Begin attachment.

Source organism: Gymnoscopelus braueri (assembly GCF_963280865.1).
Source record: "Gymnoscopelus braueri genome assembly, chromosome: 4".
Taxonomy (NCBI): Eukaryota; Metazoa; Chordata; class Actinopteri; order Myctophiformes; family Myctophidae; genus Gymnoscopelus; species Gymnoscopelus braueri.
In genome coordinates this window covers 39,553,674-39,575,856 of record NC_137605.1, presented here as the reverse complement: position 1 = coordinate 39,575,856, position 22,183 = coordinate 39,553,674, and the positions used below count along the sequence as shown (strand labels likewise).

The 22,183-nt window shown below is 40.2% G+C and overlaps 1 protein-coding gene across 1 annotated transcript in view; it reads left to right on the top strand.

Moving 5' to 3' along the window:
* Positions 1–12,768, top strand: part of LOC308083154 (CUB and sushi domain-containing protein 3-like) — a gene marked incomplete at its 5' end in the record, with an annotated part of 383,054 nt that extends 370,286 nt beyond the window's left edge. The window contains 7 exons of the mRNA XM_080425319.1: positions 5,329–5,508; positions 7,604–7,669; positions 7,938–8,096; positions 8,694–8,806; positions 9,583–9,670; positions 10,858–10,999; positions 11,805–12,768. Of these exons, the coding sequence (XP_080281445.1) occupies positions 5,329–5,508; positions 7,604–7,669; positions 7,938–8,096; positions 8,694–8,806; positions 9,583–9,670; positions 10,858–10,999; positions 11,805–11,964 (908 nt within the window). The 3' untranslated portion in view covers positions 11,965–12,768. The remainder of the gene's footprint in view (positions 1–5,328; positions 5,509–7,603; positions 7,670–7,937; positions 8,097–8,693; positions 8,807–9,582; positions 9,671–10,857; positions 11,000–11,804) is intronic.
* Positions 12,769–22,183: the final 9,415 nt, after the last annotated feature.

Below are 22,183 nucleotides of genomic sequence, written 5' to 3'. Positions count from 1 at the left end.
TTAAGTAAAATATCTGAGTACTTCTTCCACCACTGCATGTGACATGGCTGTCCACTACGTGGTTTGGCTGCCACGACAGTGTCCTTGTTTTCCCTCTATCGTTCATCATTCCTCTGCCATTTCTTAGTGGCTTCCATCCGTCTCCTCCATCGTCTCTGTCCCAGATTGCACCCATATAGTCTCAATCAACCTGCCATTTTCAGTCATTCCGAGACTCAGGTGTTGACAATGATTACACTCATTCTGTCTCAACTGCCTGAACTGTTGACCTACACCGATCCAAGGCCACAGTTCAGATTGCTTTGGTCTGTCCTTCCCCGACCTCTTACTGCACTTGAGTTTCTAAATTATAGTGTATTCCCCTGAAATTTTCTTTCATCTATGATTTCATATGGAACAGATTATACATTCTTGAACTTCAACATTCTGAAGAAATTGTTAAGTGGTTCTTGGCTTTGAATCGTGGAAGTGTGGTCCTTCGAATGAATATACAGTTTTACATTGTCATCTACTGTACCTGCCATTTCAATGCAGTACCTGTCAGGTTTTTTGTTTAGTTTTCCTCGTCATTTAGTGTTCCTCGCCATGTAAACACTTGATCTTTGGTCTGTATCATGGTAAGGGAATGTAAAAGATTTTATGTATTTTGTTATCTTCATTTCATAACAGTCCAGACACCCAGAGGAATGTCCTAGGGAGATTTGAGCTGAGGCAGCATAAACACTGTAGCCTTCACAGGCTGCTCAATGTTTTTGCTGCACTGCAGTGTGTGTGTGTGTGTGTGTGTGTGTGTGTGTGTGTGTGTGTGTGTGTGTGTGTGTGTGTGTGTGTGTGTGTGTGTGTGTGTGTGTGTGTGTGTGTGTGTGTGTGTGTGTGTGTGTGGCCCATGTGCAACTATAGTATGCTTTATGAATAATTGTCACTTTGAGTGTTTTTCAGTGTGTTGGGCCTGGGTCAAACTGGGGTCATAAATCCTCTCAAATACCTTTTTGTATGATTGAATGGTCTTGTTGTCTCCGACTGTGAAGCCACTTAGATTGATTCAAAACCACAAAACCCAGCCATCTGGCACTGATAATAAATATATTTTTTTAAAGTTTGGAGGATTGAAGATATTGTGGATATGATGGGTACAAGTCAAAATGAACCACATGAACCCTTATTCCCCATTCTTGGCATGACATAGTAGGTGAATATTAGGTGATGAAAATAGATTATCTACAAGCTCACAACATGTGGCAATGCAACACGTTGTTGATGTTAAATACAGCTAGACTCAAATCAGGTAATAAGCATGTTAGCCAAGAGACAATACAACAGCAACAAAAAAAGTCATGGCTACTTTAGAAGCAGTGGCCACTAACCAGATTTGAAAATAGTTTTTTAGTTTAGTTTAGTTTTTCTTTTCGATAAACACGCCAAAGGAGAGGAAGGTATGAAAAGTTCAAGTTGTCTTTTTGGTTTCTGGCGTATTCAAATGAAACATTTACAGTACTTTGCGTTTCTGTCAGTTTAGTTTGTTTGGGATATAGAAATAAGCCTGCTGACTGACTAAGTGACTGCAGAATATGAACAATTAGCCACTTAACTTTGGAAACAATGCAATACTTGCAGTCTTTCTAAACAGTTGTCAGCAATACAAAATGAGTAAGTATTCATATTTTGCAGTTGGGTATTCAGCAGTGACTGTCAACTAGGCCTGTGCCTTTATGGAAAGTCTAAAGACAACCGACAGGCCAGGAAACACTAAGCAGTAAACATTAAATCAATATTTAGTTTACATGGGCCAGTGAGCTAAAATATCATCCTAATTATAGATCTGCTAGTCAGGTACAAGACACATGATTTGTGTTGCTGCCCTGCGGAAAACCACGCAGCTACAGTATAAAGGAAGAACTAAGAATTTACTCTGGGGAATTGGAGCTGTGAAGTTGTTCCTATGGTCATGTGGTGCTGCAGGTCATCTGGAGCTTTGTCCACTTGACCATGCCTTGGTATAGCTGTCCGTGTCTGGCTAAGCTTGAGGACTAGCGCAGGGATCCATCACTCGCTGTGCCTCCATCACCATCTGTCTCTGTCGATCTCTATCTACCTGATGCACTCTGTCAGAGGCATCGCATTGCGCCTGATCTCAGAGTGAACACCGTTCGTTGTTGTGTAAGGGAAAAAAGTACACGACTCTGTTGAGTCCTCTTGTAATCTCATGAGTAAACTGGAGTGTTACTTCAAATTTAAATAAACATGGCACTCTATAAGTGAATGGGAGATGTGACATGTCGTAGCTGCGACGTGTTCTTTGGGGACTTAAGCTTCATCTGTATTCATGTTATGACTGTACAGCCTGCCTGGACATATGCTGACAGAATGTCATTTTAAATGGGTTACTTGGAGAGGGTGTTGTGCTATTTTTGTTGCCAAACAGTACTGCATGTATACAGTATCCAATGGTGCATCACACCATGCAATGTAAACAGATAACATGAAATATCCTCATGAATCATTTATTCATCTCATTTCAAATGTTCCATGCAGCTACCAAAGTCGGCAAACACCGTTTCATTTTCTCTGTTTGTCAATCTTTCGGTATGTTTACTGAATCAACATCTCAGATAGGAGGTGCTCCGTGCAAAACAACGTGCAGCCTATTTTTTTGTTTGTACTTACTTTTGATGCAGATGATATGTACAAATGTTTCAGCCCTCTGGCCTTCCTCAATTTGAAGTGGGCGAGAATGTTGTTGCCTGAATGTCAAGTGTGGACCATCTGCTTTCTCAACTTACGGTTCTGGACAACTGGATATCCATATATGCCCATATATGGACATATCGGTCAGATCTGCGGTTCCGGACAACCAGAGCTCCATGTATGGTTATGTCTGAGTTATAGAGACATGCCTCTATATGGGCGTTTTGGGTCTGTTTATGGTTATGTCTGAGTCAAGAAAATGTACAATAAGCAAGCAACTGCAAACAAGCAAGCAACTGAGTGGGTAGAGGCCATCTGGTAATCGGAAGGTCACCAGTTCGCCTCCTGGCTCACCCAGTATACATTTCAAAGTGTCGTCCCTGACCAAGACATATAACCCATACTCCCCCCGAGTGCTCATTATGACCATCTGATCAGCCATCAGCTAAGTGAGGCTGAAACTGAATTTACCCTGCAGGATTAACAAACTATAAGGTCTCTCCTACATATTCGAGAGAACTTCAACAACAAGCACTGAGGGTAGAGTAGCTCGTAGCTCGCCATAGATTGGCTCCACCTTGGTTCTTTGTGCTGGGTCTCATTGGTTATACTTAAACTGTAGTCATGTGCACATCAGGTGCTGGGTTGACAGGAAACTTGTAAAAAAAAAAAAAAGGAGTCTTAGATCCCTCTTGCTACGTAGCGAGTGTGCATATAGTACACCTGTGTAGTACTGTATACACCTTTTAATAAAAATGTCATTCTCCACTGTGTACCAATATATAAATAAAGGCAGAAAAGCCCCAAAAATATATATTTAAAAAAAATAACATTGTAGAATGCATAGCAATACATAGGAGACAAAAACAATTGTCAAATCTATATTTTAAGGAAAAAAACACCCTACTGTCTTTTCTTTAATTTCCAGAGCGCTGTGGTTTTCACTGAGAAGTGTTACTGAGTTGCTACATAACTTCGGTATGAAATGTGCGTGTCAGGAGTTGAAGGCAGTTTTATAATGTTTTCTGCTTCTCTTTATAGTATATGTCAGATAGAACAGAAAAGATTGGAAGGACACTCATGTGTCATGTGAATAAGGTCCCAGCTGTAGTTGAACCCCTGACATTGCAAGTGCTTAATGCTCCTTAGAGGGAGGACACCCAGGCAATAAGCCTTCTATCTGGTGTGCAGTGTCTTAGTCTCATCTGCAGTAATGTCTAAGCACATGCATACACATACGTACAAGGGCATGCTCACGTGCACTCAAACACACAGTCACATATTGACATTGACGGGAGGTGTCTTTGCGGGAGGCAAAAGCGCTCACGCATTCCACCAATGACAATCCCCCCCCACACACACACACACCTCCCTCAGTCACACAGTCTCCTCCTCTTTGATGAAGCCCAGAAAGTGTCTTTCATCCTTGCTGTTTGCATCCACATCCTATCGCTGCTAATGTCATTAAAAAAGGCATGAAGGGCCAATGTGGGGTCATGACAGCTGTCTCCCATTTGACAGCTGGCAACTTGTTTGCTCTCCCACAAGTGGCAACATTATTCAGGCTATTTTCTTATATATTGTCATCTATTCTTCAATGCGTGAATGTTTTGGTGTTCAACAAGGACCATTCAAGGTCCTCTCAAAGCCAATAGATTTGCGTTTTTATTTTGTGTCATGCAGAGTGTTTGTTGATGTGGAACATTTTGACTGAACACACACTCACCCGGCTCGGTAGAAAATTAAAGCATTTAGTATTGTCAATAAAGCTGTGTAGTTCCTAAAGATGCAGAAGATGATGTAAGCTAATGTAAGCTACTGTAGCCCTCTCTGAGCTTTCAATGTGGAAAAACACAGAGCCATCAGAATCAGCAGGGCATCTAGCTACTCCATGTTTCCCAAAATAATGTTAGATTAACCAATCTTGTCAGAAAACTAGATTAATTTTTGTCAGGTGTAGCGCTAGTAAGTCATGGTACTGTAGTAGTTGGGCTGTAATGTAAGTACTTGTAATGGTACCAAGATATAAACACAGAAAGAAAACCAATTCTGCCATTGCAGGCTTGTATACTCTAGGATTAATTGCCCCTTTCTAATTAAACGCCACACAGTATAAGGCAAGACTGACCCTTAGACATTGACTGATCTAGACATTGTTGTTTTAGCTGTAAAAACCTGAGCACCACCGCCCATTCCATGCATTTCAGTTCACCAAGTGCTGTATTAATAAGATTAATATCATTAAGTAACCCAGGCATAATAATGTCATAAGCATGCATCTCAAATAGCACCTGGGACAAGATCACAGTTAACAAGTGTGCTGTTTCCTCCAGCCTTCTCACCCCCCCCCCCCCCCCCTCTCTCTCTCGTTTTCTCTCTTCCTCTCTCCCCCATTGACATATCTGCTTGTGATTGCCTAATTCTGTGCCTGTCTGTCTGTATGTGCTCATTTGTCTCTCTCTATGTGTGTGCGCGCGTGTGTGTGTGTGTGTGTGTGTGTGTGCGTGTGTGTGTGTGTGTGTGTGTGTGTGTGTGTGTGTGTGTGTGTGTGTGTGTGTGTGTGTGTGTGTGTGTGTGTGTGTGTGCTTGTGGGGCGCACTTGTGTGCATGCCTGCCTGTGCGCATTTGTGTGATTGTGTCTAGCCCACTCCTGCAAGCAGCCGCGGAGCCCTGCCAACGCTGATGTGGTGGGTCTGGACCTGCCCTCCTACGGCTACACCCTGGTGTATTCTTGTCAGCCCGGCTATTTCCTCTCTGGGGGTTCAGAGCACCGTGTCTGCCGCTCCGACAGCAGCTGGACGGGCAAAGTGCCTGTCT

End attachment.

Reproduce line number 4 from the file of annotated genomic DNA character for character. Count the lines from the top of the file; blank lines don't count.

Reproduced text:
In genome coordinates this window covers 39,553,674-39,575,856 of record NC_137605.1, presented here as the reverse complement: position 1 = coordinate 39,575,856, position 22,183 = coordinate 39,553,674, and the positions used below count along the sequence as shown (strand labels likewise).